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Technological developments continue to bring about significant changes in cultural and economic life in Asia Pacific. The most significant changes are coming about through three linked areas of innovation: broadband, convergence and wireless. These technological changes reshape the social and economic opportunities that are available in the online environment.
Broadband diffusion is continuing at a rapid pace. At the technological level, DSL has established itself as the dominant protocol for broadband delivery among regions with a high investment in fixed-line Plain Standard Telephone Network (PSTN) infrastructure. The growth in available bandwidth via broadband changes the kind of content that is available to users, because of two distinctive characteristics.
First, broadband is 'always-on', which means that broadband Internet networks take on the form of a utility or basic service, in the same way that telephone or broadcast networks are consistently available. This means that Voice over IP (VoIP), for example, can become a viable replacement for the telephone, although the opportunities to significantly decrease telephony costs are somewhat offset by the lack of control and reliability that nations expect from critical infrastructure. Who gets to decide what is 'good enough' for service delivery remains a critical issue.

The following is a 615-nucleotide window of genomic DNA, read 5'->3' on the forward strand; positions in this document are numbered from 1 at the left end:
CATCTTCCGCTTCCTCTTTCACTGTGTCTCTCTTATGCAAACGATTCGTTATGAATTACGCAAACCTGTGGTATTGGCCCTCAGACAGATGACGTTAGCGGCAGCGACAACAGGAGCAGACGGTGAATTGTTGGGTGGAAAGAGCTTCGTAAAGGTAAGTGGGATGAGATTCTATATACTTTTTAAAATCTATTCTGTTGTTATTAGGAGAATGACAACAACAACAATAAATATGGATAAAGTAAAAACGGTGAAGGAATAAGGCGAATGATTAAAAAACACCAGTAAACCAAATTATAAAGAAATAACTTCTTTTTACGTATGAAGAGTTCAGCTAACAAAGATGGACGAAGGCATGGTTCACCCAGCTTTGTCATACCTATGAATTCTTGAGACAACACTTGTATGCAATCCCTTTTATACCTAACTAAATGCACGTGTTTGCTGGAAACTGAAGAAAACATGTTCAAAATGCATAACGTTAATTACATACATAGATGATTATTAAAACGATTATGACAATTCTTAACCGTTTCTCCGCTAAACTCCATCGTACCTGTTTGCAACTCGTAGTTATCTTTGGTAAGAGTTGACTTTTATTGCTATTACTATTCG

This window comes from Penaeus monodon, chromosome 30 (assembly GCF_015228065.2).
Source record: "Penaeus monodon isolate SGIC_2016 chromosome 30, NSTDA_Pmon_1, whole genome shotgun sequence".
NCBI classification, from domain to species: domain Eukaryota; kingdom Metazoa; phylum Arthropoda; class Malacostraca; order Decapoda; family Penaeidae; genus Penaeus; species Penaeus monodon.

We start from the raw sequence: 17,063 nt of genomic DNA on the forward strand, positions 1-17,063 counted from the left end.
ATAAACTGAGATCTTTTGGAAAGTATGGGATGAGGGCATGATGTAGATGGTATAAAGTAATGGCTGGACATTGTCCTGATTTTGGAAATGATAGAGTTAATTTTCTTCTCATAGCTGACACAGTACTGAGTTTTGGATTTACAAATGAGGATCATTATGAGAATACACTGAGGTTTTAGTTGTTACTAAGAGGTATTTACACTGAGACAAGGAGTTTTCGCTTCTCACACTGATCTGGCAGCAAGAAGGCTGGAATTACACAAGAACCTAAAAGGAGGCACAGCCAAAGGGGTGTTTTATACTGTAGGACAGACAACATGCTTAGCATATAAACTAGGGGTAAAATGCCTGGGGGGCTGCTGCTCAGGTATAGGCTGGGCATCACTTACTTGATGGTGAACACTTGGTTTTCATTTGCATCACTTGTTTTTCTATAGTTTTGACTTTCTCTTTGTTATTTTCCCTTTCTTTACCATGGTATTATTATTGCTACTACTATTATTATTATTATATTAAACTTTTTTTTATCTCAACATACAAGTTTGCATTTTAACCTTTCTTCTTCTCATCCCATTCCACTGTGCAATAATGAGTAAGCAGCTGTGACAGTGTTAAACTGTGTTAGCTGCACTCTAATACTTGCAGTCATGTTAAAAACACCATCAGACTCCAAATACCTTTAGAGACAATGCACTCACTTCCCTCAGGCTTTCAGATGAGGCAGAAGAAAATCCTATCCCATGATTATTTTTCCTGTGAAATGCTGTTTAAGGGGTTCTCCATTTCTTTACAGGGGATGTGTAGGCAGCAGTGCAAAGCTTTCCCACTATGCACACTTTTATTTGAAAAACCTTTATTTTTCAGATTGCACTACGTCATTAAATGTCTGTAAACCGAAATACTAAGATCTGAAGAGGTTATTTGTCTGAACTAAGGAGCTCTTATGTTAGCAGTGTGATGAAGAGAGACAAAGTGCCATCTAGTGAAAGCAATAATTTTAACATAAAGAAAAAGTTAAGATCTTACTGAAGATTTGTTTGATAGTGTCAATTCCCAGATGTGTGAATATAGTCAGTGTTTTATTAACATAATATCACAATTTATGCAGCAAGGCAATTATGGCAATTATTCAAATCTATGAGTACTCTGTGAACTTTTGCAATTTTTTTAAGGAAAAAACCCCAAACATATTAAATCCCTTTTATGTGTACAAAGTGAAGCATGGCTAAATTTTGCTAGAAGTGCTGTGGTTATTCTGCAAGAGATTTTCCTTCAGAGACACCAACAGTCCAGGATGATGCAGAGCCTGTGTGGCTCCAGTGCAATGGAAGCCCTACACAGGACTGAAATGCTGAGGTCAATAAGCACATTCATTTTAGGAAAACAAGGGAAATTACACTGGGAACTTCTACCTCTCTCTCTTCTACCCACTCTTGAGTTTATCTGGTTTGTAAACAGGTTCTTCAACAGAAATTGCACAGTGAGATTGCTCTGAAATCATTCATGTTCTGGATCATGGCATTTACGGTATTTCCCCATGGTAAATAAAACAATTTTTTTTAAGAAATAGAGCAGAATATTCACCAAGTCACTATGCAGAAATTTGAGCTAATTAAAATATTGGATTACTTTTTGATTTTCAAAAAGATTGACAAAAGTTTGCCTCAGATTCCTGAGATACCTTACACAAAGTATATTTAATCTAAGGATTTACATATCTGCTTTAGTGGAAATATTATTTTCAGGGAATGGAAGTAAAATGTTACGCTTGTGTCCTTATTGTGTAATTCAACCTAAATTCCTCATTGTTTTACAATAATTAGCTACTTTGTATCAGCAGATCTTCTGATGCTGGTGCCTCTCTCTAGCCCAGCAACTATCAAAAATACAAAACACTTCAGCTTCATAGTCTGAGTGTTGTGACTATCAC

The second effect of broadband is in expanded bandwidth, which means that the online distribution of audiovisual material increases. This distribution mechanism replaces broadcast networks for many young and affluent consumers who engage in 'series stacking' (downloading many episodes of a series at once) or downloading pre-release music or movies. Further, the growth in processing power of the personal computer now allows users to treat their personal computer as a music and photo library, video player and home video editing suite. Users increasingly send their own audio-visual content among Internet networks, and this has led to the growth of popular user-generated content services such as the video-sharing site YouTube and the photography website Flickr. The expanded possibilities for audio-visual Internet communication among those without high levels of text literacy should not be underestimated.
The Asian region is a world leader in the development of broadband, with countries such as South Korea, Hong Kong and Taiwan having high penetration rates and offering new kinds of applications and services through high-speed data.
Convergence is coming to the fore, as previously distinct forms of media (radio, music stores, television, film, telephony) are now both emulated by and reconfigured within Internet networks. These raise challenging business and regulatory issues for communications regulators who have previously relied on regulation of different physical infrastructure for specific media forms. For example, spectrum allocation allowed for a finite number of free-to-air television and radio broadcasters and this also meant that content control via the broadcasters was a relatively simple affair. In the new media environment where content from a particular producer may be hosted offshore, and with an infinite number of content 'channels', maintaining complete control over local content is almost impossible. There are important cultural policy implications: for example, the concept of a 'quota' of local programming may no longer be appropriate in a non-channel based environment.